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Melissa McDaniel, Ph.D.Melissa McDaniel, Ph.D.Melissa McDaniel, Ph.D., a postdoctoral researcher in the UAB Department of Microbiology, is preparing for an upcoming year of groundbreaking research at Radboud University Medical Center in the Netherlands.

Her work revolves around the complex world of polymicrobial infections and the fascinating dynamics that shape the outcomes of chronic diseases.

The Heersink communications team sat with McDaniel to learn more about her research, why she chose this international adventure, and the goals she aims to accomplish.

Q: Could you please provide an overview of your research and the specific focus of your postdoctoral work at UAB?

My research focus has always been on polymicrobial infections, specifically examining how bacterial-bacterial interactions can influence disease outcomes in individuals with chronic infections.

During my postdoctoral work at UAB, I've delved into the specific interactions between Pseudomonas aeruginosa and non-tuberculous mycobacteria (NTM), such as Mycobacteroides abscessus, and how these interactions impact the severity of infections in people with cystic fibrosis.

Q: What inspired you to choose the Netherlands for your upcoming year of research?

I was impressed by Radboud University Medical Center because it stood out for its leading laboratory in the field of susceptibility testing for non-tuberculosis mycobacteria (NTM) and its expertise in cultivating challenging mycobacterial strains.

The university is also known for its collaborative environment, bringing together lung specialists, immunologists, and medical microbiologists to support diagnostics and therapy for mycobacterial infections.

While I've been fortunate to investigate the Pseudomonas side of polymicrobial interactions in Dr. Jessica Scoffield's lab at the UAB Department of Microbiology, my experience with Dr. van Ingen in the Netherlands will be invaluable for understanding the impact of NTM and developing effective treatment strategies for these complex infections.

Q: How do you anticipate your research will benefit from this international experience in the Netherlands?

International experiences always offer fresh perspectives, and my time in the Netherlands will be an excellent opportunity to collaborate with clinicians and researchers from different parts of the world.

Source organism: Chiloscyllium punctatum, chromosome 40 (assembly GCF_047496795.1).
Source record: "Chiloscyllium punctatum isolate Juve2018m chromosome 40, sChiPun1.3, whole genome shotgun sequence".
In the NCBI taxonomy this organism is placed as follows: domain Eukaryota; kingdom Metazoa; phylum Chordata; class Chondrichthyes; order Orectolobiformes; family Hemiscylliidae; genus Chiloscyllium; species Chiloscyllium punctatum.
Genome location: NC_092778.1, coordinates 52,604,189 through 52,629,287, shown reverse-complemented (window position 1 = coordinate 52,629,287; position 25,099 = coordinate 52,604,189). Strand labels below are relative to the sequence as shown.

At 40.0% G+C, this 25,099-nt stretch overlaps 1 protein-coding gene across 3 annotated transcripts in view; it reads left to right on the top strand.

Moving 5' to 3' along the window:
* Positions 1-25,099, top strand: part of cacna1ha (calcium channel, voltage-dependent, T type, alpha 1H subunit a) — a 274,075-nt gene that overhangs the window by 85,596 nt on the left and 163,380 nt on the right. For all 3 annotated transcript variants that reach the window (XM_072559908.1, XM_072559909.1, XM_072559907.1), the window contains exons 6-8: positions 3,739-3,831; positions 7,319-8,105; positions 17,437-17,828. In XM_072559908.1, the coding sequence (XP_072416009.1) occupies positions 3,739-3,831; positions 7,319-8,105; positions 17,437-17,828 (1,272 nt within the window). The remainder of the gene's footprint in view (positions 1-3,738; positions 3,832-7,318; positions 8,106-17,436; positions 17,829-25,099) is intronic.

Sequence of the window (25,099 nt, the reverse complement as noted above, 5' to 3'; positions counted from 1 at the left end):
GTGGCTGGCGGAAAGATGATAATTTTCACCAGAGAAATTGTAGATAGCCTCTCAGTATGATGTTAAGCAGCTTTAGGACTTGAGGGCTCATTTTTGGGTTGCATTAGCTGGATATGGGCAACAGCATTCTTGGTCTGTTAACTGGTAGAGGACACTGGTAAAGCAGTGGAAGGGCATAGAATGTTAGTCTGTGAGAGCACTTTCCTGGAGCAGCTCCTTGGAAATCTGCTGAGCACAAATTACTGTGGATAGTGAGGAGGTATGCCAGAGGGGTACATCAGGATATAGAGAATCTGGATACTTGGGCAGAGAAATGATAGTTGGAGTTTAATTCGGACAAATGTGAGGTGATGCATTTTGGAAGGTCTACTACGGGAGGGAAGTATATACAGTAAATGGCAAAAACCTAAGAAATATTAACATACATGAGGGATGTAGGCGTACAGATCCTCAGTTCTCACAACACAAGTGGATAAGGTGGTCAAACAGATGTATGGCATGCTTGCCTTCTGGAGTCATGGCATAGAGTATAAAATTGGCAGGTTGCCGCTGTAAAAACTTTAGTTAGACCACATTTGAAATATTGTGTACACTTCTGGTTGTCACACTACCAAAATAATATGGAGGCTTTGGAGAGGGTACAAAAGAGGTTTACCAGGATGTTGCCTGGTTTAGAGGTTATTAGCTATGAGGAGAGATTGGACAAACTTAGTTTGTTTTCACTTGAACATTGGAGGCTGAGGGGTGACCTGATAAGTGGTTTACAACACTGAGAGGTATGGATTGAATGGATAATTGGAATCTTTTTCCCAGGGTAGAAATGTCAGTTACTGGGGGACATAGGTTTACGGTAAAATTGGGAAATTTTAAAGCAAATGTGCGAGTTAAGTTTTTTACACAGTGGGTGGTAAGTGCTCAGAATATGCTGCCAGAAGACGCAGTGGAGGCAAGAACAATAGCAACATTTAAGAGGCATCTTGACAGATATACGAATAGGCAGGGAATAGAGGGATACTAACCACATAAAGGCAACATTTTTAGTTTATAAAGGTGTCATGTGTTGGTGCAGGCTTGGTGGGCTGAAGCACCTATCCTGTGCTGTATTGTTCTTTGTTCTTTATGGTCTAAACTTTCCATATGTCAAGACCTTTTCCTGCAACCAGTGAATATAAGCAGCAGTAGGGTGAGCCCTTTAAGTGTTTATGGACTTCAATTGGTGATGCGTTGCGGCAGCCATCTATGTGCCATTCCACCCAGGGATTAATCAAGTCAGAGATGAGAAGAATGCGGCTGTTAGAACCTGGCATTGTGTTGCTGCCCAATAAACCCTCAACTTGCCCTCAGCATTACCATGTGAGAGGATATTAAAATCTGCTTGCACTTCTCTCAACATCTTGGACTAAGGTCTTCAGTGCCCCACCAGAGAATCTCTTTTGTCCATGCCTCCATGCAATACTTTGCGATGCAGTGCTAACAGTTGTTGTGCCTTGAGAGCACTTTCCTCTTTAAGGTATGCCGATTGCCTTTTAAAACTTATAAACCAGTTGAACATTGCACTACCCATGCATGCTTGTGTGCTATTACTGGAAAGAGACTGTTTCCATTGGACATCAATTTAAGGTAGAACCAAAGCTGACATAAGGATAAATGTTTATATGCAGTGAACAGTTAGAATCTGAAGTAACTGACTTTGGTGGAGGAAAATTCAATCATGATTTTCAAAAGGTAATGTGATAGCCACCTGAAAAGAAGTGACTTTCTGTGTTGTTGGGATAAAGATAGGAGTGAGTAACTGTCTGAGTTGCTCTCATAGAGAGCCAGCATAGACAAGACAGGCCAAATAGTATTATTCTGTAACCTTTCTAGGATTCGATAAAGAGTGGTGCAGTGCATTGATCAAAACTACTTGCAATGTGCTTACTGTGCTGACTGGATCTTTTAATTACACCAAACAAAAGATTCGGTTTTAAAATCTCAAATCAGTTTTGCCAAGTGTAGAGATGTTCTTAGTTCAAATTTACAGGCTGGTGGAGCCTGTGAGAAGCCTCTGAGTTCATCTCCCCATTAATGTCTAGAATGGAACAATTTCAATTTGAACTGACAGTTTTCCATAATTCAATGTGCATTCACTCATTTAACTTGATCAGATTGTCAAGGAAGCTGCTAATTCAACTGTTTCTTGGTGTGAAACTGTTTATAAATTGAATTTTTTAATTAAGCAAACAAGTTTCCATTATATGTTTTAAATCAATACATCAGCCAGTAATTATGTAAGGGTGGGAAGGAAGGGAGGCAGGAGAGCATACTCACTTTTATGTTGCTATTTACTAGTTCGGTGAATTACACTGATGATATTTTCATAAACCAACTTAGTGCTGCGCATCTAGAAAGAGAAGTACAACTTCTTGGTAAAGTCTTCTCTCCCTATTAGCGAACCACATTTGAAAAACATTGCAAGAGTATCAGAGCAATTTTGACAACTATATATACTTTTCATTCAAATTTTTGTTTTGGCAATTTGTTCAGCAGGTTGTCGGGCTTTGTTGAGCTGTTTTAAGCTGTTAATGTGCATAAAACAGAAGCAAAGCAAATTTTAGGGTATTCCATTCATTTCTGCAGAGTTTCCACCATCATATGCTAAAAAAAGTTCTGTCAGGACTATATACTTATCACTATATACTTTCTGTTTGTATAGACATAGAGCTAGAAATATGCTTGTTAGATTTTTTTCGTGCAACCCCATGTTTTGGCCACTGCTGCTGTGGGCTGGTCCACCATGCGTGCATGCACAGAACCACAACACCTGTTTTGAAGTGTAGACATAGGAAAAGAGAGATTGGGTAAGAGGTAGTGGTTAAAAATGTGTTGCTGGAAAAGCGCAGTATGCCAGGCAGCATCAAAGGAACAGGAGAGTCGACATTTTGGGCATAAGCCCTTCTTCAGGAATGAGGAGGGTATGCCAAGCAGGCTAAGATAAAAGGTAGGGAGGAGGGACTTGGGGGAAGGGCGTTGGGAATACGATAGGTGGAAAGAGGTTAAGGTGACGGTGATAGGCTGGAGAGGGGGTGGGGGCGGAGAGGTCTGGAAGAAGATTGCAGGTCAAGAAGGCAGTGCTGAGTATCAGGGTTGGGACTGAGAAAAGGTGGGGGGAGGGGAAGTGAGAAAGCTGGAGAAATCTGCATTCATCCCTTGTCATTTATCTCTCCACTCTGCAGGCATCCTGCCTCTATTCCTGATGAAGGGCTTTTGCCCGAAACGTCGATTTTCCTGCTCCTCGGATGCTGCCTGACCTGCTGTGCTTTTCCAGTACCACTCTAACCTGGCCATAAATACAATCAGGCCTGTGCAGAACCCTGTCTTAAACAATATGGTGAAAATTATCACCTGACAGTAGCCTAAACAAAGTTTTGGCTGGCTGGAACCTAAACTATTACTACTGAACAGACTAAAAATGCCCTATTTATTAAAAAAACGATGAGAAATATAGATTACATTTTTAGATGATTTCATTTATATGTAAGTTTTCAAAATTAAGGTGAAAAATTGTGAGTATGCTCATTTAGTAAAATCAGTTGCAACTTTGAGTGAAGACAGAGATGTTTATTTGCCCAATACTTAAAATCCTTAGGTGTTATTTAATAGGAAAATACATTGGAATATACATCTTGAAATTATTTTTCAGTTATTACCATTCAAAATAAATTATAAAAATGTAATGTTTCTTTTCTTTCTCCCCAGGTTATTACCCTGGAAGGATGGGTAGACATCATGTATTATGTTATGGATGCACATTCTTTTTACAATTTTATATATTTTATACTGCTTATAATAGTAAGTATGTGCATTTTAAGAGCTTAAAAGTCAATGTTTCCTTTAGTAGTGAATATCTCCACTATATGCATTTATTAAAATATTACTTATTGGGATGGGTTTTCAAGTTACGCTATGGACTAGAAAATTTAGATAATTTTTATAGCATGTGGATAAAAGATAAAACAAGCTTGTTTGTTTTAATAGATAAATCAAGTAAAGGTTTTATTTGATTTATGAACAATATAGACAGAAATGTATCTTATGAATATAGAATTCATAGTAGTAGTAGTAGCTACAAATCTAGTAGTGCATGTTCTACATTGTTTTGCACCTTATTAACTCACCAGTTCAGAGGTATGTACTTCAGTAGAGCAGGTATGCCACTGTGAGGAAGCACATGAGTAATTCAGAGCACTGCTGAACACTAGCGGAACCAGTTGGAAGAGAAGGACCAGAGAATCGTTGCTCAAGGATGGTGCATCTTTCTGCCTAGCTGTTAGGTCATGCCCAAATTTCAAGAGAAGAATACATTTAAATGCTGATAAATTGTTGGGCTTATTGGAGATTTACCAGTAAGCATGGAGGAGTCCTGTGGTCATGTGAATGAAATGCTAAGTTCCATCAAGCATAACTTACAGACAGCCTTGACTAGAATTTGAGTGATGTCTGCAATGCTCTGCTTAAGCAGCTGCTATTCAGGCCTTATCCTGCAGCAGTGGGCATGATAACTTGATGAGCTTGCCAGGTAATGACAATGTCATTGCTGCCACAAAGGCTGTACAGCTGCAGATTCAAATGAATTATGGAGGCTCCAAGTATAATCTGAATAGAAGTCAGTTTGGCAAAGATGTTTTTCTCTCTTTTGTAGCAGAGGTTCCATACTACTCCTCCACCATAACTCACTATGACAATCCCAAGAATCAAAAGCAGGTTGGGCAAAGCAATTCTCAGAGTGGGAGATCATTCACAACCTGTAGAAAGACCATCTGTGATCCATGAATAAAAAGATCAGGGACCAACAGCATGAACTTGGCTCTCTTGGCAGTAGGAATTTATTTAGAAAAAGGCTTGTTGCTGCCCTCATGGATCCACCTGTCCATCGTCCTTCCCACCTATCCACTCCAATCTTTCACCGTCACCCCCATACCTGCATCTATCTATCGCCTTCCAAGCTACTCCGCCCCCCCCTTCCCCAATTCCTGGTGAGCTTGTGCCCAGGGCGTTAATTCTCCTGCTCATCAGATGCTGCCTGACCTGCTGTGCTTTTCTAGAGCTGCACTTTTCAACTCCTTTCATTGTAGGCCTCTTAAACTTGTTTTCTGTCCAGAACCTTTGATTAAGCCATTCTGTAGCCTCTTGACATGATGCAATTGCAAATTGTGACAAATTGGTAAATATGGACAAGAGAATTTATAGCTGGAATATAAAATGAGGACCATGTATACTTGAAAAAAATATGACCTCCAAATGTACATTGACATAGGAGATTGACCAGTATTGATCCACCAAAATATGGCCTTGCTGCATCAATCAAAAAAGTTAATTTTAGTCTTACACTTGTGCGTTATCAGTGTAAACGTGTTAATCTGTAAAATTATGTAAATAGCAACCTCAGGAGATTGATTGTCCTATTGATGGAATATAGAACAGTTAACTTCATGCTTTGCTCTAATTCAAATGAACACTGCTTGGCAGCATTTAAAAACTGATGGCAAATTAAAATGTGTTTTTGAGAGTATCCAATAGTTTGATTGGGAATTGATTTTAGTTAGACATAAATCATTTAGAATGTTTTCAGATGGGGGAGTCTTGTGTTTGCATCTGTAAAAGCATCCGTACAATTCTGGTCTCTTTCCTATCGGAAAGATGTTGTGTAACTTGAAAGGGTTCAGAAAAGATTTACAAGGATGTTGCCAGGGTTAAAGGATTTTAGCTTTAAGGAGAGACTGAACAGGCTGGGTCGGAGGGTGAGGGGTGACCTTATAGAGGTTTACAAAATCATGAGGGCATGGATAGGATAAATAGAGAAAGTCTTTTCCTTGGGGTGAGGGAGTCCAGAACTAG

Working in a clinical department with access to clinical isolates, patient samples, and direct patient interaction will provide me with unique insights into the challenges faced by individuals with these infections. It will also enable me to discover new ways to combat these infections.

Q: Can you share any goals or milestones you hope to achieve during your year in the Netherlands that will contribute to the advancement of your research?

During my stay in the Netherlands, I will be working on traditional postdoctoral milestones such as publishing my work, applying for funding opportunities, and participating in conferences.

Beyond these, I aim to establish long-lasting collaborations with international researchers and gain a better understanding of global health systems and challenges.

Q: What advice do you have for other researchers who may be considering international research experiences, and how can they make the most of such opportunities for personal and professional growth?

I believe it's an excellent idea for researchers to step out of their comfort zones and embrace international experiences. Foster meaningful connections with international colleagues, as these relationships can lead to exciting collaborations.

One lesson I've learned during this process is the importance of planning. There are numerous unexpected logistics when working in another country, such as setting up bank accounts, obtaining visas, and arranging health insurance. These tasks can take longer than expected, so it's crucial to plan ahead.